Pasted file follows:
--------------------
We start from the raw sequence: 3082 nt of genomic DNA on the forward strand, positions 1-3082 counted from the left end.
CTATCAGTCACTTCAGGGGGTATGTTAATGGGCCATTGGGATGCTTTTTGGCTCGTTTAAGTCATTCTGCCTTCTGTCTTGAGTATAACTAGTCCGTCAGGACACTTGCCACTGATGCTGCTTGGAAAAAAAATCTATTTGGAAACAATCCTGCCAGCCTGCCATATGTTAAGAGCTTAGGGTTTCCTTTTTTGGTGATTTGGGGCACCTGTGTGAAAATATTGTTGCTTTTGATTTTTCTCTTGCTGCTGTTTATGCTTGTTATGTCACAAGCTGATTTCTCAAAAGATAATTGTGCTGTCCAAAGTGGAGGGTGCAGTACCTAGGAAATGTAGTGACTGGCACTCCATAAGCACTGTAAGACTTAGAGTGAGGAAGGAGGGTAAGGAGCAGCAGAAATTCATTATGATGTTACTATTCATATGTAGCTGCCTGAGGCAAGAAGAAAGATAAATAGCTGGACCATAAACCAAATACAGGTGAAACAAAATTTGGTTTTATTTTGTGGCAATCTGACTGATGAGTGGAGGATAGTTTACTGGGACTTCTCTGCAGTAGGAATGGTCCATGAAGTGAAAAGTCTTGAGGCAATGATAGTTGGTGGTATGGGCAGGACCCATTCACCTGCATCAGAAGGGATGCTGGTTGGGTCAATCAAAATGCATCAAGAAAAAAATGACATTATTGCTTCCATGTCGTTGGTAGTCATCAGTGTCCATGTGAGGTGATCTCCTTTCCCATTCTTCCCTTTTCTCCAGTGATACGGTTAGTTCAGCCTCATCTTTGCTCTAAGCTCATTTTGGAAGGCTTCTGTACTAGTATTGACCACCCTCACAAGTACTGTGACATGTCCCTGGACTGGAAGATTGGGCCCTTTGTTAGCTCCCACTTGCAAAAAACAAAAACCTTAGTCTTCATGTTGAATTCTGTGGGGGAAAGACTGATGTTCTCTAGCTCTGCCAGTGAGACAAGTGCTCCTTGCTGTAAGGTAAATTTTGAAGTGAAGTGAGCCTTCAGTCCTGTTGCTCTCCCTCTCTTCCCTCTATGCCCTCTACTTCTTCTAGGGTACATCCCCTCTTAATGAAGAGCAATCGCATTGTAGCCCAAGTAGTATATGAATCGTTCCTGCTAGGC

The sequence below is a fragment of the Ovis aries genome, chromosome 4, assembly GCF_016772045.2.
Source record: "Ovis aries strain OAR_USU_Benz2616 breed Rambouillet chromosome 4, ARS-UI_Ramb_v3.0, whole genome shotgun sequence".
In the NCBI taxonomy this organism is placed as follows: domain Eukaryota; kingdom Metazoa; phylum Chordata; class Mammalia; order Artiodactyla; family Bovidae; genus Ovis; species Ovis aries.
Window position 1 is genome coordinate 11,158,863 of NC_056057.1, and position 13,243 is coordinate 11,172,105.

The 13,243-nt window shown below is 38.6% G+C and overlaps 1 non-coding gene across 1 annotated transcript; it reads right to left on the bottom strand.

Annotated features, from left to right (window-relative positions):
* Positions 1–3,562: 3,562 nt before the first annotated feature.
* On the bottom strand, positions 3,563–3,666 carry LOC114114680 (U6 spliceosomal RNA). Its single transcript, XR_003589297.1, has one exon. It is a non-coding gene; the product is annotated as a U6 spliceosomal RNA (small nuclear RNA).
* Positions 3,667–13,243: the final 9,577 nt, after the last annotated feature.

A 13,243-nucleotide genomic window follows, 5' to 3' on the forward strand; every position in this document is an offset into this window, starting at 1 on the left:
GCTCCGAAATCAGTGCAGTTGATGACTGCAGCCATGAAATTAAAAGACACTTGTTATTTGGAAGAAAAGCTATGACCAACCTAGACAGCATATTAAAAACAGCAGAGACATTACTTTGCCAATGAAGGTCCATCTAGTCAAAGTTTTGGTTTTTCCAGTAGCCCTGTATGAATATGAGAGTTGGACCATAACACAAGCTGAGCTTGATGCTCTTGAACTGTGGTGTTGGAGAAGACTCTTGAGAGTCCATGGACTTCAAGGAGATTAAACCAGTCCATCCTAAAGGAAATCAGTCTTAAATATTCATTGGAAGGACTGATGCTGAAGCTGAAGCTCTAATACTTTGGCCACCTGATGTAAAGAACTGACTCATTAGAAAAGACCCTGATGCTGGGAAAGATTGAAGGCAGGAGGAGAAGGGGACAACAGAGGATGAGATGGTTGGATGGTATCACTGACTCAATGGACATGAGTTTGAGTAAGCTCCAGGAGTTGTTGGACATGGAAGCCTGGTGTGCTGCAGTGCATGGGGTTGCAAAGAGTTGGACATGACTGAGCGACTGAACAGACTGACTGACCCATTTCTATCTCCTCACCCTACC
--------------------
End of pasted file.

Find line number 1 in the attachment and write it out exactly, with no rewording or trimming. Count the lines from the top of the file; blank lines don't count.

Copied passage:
We start from the raw sequence: 3082 nt of genomic DNA on the forward strand, positions 1-3082 counted from the left end.